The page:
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PostPosted: Thu Sep 13, 2018 7:28 pm 
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ok im starting a kitchen fit in the morning. its a benchmarx true handleless kitchen. it has aluminium profiles that fit into routed out notches on the fronts of the units to raise the worktops up and provide room to get your fingers in to open the doors.

the profiles come in long lengths that have to be cut down.

my mitre saw is a festool kapex. it has the standard 60t blade.

do i need to buy a specialist aluminium cutting blade for this job? or will the standard blade do the job? ive never had to cut ali before.

i actually need a new blade anyway as the one on there already is just aboot paggered like. so needs to get re sharpened. so if i got an ali blade would it be good for cutting pelmets, cornice etc and stuff like architraves whilst i wait for the other blade to come back to me?


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PostPosted: Thu Sep 13, 2018 7:38 pm 
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60tooth good quality blade will be fine mate :thumbright:

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PostPosted: Thu Sep 13, 2018 8:31 pm 
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so basicaly what i already have but sharpened up then

cheers stevie


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PostPosted: Fri Sep 14, 2018 6:18 am 
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I've found that a triple chip grind with a negative rake works best on ally, but as Stevie says if you only have the standard Festool blade go with that but feed-in very slowly and you should be OK

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PostPosted: Fri Sep 14, 2018 6:29 am 
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You will probably want a very fine cut file to taking off any burrs too.


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PostPosted: Fri Sep 14, 2018 7:51 pm 
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Rorschach wrote:
You will probably want a very fine cut file to taking off any burrs too.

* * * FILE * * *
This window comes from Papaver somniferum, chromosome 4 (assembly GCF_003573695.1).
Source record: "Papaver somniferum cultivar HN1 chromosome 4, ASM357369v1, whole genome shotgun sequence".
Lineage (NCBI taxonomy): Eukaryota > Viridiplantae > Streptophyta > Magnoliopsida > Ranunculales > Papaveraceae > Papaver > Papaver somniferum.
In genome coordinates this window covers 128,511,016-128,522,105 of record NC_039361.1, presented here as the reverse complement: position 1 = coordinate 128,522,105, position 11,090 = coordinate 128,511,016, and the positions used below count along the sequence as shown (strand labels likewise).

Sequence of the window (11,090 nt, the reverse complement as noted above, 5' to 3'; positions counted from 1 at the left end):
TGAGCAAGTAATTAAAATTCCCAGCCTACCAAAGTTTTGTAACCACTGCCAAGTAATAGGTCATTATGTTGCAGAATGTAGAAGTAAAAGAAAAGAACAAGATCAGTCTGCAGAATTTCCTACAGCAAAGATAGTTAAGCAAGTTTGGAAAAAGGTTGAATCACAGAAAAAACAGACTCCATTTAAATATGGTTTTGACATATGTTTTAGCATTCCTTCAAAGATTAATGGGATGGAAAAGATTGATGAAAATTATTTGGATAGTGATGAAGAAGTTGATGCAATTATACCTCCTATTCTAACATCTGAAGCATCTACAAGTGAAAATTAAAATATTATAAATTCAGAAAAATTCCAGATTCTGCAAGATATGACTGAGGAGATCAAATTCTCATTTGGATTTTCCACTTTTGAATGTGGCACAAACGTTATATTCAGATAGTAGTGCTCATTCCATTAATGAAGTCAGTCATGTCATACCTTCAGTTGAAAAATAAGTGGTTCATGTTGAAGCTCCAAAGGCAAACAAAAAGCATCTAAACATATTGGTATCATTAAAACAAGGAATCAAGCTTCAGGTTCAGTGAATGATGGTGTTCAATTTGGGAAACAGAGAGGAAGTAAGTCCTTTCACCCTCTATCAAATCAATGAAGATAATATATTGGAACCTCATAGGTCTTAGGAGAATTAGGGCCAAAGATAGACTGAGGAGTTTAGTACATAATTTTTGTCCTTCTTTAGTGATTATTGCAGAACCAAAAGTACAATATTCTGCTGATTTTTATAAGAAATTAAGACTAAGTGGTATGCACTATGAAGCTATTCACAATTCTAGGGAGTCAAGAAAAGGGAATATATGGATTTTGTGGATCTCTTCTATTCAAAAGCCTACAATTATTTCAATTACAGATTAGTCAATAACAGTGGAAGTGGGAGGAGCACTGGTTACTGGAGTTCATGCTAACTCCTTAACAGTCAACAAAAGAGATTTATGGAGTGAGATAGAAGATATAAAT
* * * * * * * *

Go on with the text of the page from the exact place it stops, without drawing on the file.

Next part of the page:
Oddly enough whilst I often carry a single cut file and handle in the kit I sometimes resort to using one of my diamond hones (used to touch-up chisels, etc) for the same task if the file isn't in the kit

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PostPosted: Fri Sep 14, 2018 8:23 pm 
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ive only got a bog standard file that i got when i was a youngun. its canny big like. if there is any seen edges then i will go buy a diamond hone or a smaller fine cut file


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PostPosted: Fri Sep 14, 2018 8:47 pm 
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Id buy a nice shiny new blade for your joinery needs, and use the tired one you already have on the ally.

As above though bring it into the ally real slow, and make sure its sat in the saw in a way it wont flip over if you do push it too hard.
Cut a fair bit of ally with mine, using a cheapy trent 60t blade. It cut timber after, but noticeably dull.

Googles/glasses are a good idea, if you dont already wear them.

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PostPosted: Fri Sep 14, 2018 9:38 pm 
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Hitch wrote:
Id buy a nice shiny new blade for your joinery needs, and use the tired one you already have on the ally.

As above though bring it into the ally real slow, and make sure its sat in the saw in a way it wont flip over if you do push it too hard.
Cut a fair bit of ally with mine, using a cheapy trent 60t blade. It cut timber after, but noticeably dull.

Googles/glasses are a good idea, if you dont already wear them.


Aluminium is way too soft to do any damage to carbide, but it is very good at chip welding to the edge. Check the teeth for this, your blade might still be sharp.


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